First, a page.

Halt and Catch Fire (AMC, August 23)
In its third season, this underrated cable drama about the early days of the computer industry leaves behind its Dallas setting for Silicon Valley, which gives Plano-raised co-creator Christopher Cantwell the opportunity to make some smart cross-cultural comparisons. Says one character trying to navigate the treacherous waters of venture capital: “At least in Texas they stab you in the front.”
The Jealous Kind, James Lee Burke (Simon & Schuster, August 30)
Burke’s umpteenth novel—his last one, the excellent House of the Rising Sun, came out a mere nine months ago—is the latest installment in the multigenerational saga of the Holland family, whose travails add up to a fictional history of Texas. This time the setting is Houston in the fifties, a place populated by thugs and mobsters, with nary a sock hop in sight.
Pearls to Swine, Adam Torres (Fat Possum, September 9)
This Austin songwriter’s third album stakes a claim to the sort of high lonesome vibe that fans of Nick Drake and Bon Iver hunt for high and low. Lots of musicians could string together the words “midnight out across the open plain”; few of them have the sort of spooky, well-honed falsetto that will put you right in that desolate landscape, with the wind whipping through your hair.
Other People, directed by Chris Kelly (September 9)
Dallas native Jesse Plemons finally gets the big-screen starring vehicle he’s worked toward since his Friday Night Lights breakthrough. Playing a gay television writer who returns to his religiously conservative home to care for his dying mother, Plemons deftly balances grief with more-lighthearted frustrations. Though hardly a comedy, it’s too funny to be maudlin.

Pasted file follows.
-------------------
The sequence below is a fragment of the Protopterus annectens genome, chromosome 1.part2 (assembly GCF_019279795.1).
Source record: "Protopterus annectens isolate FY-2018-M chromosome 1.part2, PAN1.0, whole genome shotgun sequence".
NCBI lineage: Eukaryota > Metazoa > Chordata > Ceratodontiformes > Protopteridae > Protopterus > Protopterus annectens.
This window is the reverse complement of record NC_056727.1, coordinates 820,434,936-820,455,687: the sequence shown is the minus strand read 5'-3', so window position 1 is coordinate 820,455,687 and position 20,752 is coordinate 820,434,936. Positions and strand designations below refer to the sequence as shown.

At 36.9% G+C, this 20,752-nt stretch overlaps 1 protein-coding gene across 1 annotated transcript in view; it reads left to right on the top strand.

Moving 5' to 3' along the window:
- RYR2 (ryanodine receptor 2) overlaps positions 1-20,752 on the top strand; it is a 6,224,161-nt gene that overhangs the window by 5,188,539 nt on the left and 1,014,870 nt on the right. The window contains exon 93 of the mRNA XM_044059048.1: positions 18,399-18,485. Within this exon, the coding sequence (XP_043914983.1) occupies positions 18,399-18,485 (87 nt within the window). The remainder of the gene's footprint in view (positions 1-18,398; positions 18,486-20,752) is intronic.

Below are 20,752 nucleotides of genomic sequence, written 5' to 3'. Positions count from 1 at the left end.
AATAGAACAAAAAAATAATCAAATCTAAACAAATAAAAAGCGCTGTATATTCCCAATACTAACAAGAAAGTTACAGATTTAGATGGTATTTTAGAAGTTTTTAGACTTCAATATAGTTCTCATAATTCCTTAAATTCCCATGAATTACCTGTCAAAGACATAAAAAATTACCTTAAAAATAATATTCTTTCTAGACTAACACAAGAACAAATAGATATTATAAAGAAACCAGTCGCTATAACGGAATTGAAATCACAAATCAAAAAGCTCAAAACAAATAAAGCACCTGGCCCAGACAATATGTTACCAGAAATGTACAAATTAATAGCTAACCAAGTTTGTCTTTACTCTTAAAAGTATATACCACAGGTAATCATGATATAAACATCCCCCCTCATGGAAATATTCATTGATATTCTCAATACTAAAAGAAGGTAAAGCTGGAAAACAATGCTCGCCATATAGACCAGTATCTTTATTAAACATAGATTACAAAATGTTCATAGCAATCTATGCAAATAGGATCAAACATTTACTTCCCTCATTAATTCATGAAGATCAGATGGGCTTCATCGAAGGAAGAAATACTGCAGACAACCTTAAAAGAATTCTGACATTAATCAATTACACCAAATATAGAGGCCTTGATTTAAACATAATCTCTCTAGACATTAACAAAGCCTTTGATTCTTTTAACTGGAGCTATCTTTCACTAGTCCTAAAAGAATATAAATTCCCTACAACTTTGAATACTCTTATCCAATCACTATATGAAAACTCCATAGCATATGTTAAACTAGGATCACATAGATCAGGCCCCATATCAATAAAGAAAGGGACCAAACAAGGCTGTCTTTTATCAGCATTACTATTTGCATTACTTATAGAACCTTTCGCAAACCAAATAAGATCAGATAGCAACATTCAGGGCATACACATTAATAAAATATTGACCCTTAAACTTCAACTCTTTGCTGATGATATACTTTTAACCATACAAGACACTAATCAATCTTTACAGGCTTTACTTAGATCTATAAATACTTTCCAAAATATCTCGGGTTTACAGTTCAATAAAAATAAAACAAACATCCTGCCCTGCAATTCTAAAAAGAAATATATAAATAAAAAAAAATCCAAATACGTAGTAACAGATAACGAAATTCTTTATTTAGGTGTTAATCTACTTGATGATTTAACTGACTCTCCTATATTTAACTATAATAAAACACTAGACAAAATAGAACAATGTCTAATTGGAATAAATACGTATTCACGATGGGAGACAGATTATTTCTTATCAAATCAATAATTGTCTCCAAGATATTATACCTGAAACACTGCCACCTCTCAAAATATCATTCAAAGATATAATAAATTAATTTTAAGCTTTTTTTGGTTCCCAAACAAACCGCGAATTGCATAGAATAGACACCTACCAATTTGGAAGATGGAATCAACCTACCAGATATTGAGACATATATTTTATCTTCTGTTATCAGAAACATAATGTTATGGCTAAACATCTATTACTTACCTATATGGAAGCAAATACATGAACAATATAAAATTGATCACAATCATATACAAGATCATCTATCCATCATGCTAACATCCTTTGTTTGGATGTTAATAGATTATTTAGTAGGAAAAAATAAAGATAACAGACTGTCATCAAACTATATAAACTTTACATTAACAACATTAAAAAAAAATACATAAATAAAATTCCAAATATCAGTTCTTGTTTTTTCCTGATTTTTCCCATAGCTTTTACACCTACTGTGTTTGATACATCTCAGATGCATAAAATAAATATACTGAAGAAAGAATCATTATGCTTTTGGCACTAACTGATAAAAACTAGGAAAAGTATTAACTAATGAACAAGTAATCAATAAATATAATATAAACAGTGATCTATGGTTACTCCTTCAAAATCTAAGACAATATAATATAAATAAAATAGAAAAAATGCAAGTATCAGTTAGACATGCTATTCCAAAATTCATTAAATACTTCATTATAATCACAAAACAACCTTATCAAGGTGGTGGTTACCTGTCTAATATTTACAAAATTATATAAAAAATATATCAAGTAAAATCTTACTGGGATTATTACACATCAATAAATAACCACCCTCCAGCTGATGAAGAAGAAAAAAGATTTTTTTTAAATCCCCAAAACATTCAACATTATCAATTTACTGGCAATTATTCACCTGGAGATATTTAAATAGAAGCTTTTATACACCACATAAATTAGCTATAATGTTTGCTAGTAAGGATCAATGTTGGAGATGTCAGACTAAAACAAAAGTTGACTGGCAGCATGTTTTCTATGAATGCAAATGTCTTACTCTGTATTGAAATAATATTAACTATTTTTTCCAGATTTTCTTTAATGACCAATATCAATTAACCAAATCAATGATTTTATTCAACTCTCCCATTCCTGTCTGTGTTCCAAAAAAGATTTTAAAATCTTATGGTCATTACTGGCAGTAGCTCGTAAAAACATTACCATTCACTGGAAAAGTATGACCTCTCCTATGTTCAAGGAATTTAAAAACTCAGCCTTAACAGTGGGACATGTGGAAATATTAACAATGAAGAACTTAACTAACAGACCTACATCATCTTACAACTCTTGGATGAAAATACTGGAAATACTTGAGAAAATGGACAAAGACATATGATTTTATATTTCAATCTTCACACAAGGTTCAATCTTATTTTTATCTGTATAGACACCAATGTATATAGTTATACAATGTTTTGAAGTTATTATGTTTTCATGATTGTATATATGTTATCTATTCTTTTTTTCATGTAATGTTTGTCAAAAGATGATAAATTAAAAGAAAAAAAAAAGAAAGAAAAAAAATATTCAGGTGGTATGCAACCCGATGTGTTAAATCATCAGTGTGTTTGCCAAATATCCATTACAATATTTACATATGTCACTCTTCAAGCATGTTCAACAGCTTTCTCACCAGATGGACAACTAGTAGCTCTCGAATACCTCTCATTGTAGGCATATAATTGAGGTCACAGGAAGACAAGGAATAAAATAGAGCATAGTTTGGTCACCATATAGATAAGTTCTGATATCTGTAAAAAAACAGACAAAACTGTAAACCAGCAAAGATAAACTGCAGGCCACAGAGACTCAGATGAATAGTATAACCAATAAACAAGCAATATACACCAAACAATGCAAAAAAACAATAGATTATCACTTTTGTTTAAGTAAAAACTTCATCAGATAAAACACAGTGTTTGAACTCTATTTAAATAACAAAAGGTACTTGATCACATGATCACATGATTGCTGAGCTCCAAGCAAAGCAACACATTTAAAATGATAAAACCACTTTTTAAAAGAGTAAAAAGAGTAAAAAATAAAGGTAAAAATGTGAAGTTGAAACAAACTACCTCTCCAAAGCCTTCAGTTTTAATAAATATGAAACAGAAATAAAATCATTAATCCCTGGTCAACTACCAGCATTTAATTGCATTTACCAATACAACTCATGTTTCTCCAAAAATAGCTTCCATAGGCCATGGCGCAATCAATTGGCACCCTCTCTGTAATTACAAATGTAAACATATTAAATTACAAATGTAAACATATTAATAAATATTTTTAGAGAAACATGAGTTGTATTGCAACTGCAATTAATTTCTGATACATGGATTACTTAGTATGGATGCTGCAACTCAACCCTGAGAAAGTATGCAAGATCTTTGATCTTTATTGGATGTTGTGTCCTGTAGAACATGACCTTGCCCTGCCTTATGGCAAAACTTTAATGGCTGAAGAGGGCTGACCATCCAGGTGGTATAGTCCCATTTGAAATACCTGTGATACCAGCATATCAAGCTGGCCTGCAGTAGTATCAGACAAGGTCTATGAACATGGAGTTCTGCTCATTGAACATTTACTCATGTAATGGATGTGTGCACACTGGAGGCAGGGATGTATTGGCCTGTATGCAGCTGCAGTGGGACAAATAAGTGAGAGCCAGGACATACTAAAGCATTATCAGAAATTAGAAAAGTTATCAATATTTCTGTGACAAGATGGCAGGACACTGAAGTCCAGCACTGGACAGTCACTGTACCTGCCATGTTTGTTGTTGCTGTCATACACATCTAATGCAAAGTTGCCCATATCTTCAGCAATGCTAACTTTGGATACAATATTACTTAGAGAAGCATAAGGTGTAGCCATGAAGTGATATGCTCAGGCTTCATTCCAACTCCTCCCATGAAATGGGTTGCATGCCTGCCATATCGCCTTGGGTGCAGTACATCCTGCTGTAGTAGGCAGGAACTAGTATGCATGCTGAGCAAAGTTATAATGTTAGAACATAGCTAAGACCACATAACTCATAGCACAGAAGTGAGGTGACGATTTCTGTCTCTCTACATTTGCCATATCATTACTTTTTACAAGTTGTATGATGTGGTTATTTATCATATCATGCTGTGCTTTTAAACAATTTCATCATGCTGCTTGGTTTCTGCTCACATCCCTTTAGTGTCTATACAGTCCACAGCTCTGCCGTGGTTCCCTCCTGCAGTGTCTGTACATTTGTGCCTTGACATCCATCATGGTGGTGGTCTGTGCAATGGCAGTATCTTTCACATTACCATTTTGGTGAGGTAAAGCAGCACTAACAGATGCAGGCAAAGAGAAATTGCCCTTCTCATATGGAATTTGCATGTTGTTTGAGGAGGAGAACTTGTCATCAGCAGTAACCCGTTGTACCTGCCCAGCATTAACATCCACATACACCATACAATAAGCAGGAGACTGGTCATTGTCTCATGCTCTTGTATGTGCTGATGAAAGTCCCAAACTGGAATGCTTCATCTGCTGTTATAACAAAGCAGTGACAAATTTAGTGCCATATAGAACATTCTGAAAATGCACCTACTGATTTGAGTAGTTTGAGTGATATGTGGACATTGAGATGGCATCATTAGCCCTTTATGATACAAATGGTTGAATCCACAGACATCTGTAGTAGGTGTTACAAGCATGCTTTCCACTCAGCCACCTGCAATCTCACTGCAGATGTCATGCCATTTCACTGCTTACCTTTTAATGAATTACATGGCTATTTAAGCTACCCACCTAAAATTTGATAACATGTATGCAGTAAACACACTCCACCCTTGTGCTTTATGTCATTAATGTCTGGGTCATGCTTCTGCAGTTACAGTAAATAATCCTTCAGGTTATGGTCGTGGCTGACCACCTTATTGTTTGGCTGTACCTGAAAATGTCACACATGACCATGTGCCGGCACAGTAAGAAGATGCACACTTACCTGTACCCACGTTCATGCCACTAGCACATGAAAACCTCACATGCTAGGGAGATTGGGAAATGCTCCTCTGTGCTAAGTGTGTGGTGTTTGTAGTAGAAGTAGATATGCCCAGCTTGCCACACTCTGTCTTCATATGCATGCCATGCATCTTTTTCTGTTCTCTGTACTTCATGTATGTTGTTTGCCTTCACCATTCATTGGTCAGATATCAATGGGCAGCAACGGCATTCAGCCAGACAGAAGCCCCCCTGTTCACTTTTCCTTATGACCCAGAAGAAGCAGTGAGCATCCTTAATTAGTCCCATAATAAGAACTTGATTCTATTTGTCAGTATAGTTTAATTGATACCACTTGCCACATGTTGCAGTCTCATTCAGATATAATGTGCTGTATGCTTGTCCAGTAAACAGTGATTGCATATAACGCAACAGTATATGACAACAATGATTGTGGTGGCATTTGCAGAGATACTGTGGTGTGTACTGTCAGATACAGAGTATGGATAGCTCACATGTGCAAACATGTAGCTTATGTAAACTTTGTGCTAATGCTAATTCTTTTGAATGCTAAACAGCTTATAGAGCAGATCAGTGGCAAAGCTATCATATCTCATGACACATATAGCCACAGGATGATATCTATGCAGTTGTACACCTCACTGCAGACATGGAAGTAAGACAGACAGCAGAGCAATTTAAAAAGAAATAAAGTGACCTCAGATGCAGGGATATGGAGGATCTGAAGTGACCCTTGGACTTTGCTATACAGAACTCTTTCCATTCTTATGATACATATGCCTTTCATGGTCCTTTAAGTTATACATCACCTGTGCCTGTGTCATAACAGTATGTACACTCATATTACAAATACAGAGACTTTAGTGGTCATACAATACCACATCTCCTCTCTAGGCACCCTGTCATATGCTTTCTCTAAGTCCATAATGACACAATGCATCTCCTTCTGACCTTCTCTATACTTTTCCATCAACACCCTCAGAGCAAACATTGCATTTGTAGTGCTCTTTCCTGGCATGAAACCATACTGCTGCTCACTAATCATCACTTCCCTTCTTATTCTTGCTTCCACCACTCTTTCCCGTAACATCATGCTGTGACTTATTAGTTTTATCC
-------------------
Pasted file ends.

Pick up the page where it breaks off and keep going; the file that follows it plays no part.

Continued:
Faustian Bargains: Lyndon Johnson and Mac Wallace in the Robber Baron Culture of Texas, Joan Mellen (Bloomsbury, September 13)
Mellen, an English professor, is perhaps best known for a controversially laudatory book on JFK conspiracy theorist Jim Garrison. This look at LBJ’s “dark side”—Wallace was a Johnson associate who killed LBJ’s sister’s lover—will likely stir up similarly intense debate.
My Piece of Land, Amanda Shires (Silver Knife, September 16)
With country-producer-of-the-moment Dave Cobb behind the boards, fiddler-singer-songwriter Shires pulls back from the studio effects of her previous album to make a musically and lyrically spare record focused on some very adult concerns: home (including a song about Mineral Wells, where she spent much of her youth), family, marriage, and impending motherhood.